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I’m new to smoking and this is the first time I’ve bought a full brisket. My butcher divided a 16# brisket into 3 more manageable pieces for me to practice on. The end pieces 5899479A-D58C-48BA-AC8F-73CD3D035F8EF3B8018D-A3E4-4D4B-8119-64EE5A79341Ehave a 3-4” wide strip of fat in the middle and it looks like more fat than meat throughout. Do I trim this fat out, creating smaller pieces?


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Wondering if you know the grade of the 16 lb brisket your butcher cut up? Choice or prime? It looks like a very, very fatty prime. Your pics show  a very small point (on the top in one pic, and then on the bottom, and a very heavily marbled flat. Terrible waste of that cut of brisket to cut it up. The only variable with the whole brisket would be cook time, and I don't think "practice" on a cut piece of whole brisket tells you much about how to cook a cryovac flat or whole brisket. You will probably get a good result with low and slow cooking, but the exposed thick fat layer will render out early in the cooking, so be prepared for lots of fat in the drip pan. Let us know what happens, and good luck!

Last edited by jay1924

I’m sure the butcher saw a newbie and got rid of a less than stellar piece of meat. I trimmed it the best I could last night and let the dry rub sit on it 7 hours. I smoked it low and slow today till it reached 195 and let it rest for an hour. There was a LOT of fat rendered out and it still had a streak of fat in the middle, but it was very tasty! I’m going to take the above comment and buy a better cut of meat from Costco next time. It’s only me and my husband so I’m practicing on smaller cuts to learn some of the basics. Thanks for your advice and kind words.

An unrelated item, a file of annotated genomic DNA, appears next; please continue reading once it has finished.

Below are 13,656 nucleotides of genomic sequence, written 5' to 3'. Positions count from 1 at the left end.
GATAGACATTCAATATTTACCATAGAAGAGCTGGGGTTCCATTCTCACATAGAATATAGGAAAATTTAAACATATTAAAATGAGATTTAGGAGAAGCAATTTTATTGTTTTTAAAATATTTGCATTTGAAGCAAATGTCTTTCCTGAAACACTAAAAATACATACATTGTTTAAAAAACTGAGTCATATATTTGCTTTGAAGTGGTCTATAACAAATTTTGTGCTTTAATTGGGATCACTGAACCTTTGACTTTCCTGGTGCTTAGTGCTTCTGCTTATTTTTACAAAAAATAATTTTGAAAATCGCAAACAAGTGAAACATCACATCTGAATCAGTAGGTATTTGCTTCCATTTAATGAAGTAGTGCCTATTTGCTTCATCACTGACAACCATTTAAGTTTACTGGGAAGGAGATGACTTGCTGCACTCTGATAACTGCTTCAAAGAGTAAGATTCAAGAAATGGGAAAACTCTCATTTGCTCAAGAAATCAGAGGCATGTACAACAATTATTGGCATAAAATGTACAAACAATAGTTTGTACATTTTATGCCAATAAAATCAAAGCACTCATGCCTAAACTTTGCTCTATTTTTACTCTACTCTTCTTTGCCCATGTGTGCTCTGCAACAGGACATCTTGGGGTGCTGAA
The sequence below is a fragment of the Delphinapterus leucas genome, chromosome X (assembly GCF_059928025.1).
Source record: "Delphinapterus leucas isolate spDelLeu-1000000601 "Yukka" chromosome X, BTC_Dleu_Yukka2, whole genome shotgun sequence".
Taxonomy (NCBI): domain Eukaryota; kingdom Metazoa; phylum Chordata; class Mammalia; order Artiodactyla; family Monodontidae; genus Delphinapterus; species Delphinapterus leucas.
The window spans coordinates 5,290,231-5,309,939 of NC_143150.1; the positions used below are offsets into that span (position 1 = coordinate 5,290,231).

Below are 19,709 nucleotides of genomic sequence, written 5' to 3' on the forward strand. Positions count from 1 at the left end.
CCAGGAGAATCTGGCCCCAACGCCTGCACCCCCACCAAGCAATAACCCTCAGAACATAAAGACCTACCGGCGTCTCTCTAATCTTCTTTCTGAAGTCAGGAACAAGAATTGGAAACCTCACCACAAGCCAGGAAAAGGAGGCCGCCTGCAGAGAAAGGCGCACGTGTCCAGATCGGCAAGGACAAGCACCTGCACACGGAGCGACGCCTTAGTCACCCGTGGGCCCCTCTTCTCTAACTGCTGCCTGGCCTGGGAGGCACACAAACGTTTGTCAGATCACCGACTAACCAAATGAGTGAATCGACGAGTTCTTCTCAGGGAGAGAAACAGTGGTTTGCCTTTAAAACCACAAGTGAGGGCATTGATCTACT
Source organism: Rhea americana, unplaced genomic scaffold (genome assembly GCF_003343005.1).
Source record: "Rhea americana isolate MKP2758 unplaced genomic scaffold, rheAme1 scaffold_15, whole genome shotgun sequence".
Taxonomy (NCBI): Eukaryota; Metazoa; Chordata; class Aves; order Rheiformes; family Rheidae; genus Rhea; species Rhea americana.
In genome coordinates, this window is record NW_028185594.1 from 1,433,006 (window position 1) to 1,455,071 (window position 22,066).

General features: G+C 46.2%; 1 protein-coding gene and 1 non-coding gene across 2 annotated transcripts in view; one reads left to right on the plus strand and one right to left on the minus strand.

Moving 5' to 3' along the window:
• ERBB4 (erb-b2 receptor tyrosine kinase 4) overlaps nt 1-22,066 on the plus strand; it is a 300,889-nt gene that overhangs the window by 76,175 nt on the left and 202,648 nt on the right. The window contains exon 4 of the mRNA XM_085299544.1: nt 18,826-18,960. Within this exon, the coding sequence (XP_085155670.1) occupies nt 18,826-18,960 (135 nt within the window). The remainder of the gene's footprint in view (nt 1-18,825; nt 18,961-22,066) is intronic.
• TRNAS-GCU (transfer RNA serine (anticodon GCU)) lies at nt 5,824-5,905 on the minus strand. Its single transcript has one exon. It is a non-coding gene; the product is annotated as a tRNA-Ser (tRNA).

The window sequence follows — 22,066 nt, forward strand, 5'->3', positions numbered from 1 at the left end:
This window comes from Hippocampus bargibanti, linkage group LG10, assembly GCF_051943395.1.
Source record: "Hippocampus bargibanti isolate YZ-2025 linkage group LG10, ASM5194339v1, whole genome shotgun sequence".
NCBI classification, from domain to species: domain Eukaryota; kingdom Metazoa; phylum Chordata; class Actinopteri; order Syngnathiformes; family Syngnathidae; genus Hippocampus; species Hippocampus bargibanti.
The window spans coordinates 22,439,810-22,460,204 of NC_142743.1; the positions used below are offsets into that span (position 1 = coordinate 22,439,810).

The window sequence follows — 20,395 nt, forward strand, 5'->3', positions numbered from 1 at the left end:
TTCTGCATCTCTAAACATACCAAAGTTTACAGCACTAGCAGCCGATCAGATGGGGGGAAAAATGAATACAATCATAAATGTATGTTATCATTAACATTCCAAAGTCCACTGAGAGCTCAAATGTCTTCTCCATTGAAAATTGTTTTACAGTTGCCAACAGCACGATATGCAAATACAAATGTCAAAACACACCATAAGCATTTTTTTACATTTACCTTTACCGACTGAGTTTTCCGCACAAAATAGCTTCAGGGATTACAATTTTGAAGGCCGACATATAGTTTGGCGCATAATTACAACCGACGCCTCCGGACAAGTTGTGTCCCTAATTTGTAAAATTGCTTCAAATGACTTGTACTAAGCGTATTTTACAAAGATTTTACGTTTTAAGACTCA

You shouldn't worry about the streak of fat in the middle. That's normal and easy to cut out when eating. Nobody ever said brisket was healthy! Sounds like you got it right, although I might have gone to 200 - 205 with that much fat. If you get a whole brisket again, without that much fat, you should leave the whole point cut on and then remove it before slicing the flat, and use the point for burnt ends (search here). You'll like it!

Rhonda A:  There is a big streak of fat between the point and the flat.  Do a google search for trimming a packer brisket.  Aaron Franklin does a good job of explaining this.   Aaron Franklin describing how he trims a brisket at Brisket Camp 2015 - YouTube .  Brisket is one of those "It's done when it's done" cuts of beef.  I use a leave in thermometer when I do brisket.  I set the alarm for 190 degrees.  When the alarm goes off I do a "toothpick" test.  This is basically sticking a skewer or toothpick into the brisket in several places.  When the toothpick goes into the meat and it feels like it is going into a stick of warm butter it is done.  it seems like all briskets are a little different and I have had briskets that passed the "toothpick" test at 190 degrees.  I had one that went all the way to 215 degrees before it passed the test.  When you get them right the brisket will actually wobble almost like jello.  Once the brisket is done I place them in a disposable aluminum pan and cover it with foil.  This all goes into a warm ice chest for 2 to 4 hours.  I always recommend reading the old 101's that Smokin Okie put together.  Brisket 101 is here:  Brisket 101 webpage .

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